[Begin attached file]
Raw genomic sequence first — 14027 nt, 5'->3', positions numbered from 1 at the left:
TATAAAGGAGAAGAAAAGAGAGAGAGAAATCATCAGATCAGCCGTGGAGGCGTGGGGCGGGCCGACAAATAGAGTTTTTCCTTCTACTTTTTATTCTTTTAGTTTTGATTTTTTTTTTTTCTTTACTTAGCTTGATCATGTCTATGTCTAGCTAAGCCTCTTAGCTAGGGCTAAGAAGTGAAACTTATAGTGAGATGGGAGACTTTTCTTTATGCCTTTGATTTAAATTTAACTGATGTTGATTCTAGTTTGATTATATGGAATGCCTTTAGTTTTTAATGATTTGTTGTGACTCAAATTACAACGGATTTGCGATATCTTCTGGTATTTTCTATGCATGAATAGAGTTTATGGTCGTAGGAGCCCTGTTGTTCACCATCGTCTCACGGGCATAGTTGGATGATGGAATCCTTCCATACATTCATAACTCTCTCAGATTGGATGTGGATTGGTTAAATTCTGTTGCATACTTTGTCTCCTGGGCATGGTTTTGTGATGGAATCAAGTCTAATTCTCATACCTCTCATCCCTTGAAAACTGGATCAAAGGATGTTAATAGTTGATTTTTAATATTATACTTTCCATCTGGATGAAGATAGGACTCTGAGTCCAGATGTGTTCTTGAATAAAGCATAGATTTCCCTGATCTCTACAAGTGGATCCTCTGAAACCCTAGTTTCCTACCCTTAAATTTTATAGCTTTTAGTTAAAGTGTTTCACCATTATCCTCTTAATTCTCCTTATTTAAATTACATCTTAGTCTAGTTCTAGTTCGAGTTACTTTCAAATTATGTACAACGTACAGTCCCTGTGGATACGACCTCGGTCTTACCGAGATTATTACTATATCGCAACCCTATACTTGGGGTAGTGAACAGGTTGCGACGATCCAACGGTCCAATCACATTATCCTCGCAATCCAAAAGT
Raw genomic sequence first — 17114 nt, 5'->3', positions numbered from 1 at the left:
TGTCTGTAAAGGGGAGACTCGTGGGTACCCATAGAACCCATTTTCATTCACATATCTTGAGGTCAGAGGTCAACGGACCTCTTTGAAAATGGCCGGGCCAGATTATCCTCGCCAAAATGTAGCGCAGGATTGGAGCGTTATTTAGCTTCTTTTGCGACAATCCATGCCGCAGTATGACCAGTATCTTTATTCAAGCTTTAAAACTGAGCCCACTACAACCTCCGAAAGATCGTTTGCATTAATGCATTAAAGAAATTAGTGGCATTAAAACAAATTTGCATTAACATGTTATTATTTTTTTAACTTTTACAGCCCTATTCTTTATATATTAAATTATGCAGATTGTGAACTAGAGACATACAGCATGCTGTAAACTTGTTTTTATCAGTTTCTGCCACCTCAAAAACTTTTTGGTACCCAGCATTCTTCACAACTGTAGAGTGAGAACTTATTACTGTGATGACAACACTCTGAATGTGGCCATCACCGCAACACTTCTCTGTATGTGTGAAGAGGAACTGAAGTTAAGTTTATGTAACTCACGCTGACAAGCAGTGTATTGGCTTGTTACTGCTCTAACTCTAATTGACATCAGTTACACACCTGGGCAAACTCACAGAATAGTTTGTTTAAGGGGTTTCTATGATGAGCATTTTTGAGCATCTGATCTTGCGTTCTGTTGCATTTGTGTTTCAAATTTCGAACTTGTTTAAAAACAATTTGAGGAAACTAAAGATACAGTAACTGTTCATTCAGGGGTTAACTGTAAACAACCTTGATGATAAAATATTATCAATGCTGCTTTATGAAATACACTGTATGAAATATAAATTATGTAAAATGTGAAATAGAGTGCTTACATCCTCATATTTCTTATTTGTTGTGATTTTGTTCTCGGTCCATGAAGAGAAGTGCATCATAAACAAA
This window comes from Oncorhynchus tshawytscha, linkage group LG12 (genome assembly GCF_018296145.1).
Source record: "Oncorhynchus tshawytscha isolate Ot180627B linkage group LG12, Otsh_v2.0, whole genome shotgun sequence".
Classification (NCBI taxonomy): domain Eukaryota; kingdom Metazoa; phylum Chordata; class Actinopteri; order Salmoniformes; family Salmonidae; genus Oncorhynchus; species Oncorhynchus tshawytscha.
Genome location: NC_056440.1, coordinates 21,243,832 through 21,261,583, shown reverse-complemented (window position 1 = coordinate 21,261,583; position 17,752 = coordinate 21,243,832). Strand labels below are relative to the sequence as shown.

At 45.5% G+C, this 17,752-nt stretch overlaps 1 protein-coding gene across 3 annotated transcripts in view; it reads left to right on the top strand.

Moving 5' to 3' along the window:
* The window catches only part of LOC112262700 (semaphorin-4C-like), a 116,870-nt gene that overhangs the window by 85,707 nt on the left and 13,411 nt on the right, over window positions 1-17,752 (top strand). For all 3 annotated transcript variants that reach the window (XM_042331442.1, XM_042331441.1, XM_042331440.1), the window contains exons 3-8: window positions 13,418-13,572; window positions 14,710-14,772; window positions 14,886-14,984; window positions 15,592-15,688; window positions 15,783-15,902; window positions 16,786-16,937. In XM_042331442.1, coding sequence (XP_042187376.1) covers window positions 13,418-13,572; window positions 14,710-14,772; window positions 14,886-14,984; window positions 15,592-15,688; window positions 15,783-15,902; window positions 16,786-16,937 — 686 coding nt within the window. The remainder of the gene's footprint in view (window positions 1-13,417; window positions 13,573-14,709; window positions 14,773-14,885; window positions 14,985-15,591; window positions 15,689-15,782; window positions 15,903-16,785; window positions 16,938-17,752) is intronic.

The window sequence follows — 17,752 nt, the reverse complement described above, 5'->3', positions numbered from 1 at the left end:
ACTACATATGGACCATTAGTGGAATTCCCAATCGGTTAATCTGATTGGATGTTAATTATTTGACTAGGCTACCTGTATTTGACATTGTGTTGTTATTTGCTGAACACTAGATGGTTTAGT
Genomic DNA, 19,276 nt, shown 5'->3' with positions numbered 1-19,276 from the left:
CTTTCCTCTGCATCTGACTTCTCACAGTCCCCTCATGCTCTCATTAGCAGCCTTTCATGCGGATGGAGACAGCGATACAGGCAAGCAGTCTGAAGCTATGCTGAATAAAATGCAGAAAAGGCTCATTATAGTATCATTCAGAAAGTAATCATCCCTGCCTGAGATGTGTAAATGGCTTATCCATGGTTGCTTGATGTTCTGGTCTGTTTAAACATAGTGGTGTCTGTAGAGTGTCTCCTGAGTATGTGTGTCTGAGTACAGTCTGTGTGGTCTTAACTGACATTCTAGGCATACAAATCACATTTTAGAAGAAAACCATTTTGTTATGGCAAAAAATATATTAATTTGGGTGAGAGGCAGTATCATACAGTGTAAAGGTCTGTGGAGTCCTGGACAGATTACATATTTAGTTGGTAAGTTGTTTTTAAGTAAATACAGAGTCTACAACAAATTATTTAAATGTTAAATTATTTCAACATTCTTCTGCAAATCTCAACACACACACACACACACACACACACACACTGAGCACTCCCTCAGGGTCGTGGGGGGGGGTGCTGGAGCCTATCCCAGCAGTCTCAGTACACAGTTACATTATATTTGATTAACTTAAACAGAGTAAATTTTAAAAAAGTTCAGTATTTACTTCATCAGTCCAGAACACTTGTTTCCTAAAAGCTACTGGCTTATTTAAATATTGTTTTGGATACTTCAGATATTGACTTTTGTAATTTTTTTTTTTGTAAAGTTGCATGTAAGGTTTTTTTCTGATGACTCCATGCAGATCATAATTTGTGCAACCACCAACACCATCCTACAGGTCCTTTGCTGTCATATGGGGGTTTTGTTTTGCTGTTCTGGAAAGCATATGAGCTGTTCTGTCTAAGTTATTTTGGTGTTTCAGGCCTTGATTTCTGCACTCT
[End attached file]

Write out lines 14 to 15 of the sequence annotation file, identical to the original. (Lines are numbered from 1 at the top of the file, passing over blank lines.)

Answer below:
Genomic DNA, 19,276 nt, shown 5'->3' with positions numbered 1-19,276 from the left:
CTTTCCTCTGCATCTGACTTCTCACAGTCCCCTCATGCTCTCATTAGCAGCCTTTCATGCGGATGGAGACAGCGATACAGGCAAGCAGTCTGAAGCTATGCTGAATAAAATGCAGAAAAGGCTCATTATAGTATCATTCAGAAAGTAATCATCCCTGCCTGAGATGTGTAAATGGCTTATCCATGGTTGCTTGATGTTCTGGTCTGTTTAAACATAGTGGTGTCTGTAGAGTGTCTCCTGAGTATGTGTGTCTGAGTACAGTCTGTGTGGTCTTAACTGACATTCTAGGCATACAAATCACATTTTAGAAGAAAACCATTTTGTTATGGCAAAAAATATATTAATTTGGGTGAGAGGCAGTATCATACAGTGTAAAGGTCTGTGGAGTCCTGGACAGATTACATATTTAGTTGGTAAGTTGTTTTTAAGTAAATACAGAGTCTACAACAAATTATTTAAATGTTAAATTATTTCAACATTCTTCTGCAAATCTCAACACACACACACACACACACACACACACACTGAGCACTCCCTCAGGGTCGTGGGGGGGGGTGCTGGAGCCTATCCCAGCAGTCTCAGTACACAGTTACATTATATTTGATTAACTTAAACAGAGTAAATTTTAAAAAAGTTCAGTATTTACTTCATCAGTCCAGAACACTTGTTTCCTAAAAGCTACTGGCTTATTTAAATATTGTTTTGGATACTTCAGATATTGACTTTTGTAATTTTTTTTTTTGTAAAGTTGCATGTAAGGTTTTTTTCTGATGACTCCATGCAGATCATAATTTGTGCAACCACCAACACCATCCTACAGGTCCTTTGCTGTCATATGGGGGTTTTGTTTTGCTGTTCTGGAAAGCATATGAGCTGTTCTGTCTAAGTTATTTTGGTGTTTCAGGCCTTGATTTCTGCACTCT